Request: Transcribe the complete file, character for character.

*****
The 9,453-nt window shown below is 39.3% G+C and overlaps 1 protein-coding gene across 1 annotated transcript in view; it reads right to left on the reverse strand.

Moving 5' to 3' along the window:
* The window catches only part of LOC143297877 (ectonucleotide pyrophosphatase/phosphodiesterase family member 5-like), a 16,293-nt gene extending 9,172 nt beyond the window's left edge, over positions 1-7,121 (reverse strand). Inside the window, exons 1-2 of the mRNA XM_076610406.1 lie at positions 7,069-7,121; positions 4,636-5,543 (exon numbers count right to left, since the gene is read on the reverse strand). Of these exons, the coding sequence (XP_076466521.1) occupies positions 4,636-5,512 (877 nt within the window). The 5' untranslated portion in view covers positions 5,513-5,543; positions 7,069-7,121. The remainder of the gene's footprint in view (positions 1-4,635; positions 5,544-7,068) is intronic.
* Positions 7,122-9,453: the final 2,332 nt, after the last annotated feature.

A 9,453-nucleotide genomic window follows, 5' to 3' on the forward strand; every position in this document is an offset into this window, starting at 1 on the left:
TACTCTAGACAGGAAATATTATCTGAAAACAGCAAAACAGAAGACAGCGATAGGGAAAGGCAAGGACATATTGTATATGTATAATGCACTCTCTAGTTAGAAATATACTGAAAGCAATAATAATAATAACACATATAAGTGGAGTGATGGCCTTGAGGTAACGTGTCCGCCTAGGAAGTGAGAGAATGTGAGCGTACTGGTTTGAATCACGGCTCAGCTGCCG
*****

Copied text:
The 9,453-nt window shown below is 39.3% G+C and overlaps 1 protein-coding gene across 1 annotated transcript in view; it reads right to left on the reverse strand.

Moving 5' to 3' along the window:
* The window catches only part of LOC143297877 (ectonucleotide pyrophosphatase/phosphodiesterase family member 5-like), a 16,293-nt gene extending 9,172 nt beyond the window's left edge, over positions 1-7,121 (reverse strand). Inside the window, exons 1-2 of the mRNA XM_076610406.1 lie at positions 7,069-7,121; positions 4,636-5,543 (exon numbers count right to left, since the gene is read on the reverse strand). Of these exons, the coding sequence (XP_076466521.1) occupies positions 4,636-5,512 (877 nt within the window). The 5' untranslated portion in view covers positions 5,513-5,543; positions 7,069-7,121. The remainder of the gene's footprint in view (positions 1-4,635; positions 5,544-7,068) is intronic.
* Positions 7,122-9,453: the final 2,332 nt, after the last annotated feature.

A 9,453-nucleotide genomic window follows, 5' to 3' on the forward strand; every position in this document is an offset into this window, starting at 1 on the left:
TACTCTAGACAGGAAATATTATCTGAAAACAGCAAAACAGAAGACAGCGATAGGGAAAGGCAAGGACATATTGTATATGTATAATGCACTCTCTAGTTAGAAATATACTGAAAGCAATAATAATAATAACACATATAAGTGGAGTGATGGCCTTGAGGTAACGTGTCCGCCTAGGAAGTGAGAGAATGTGAGCGTACTGGTTTGAATCACGGCTCAGCTGCCG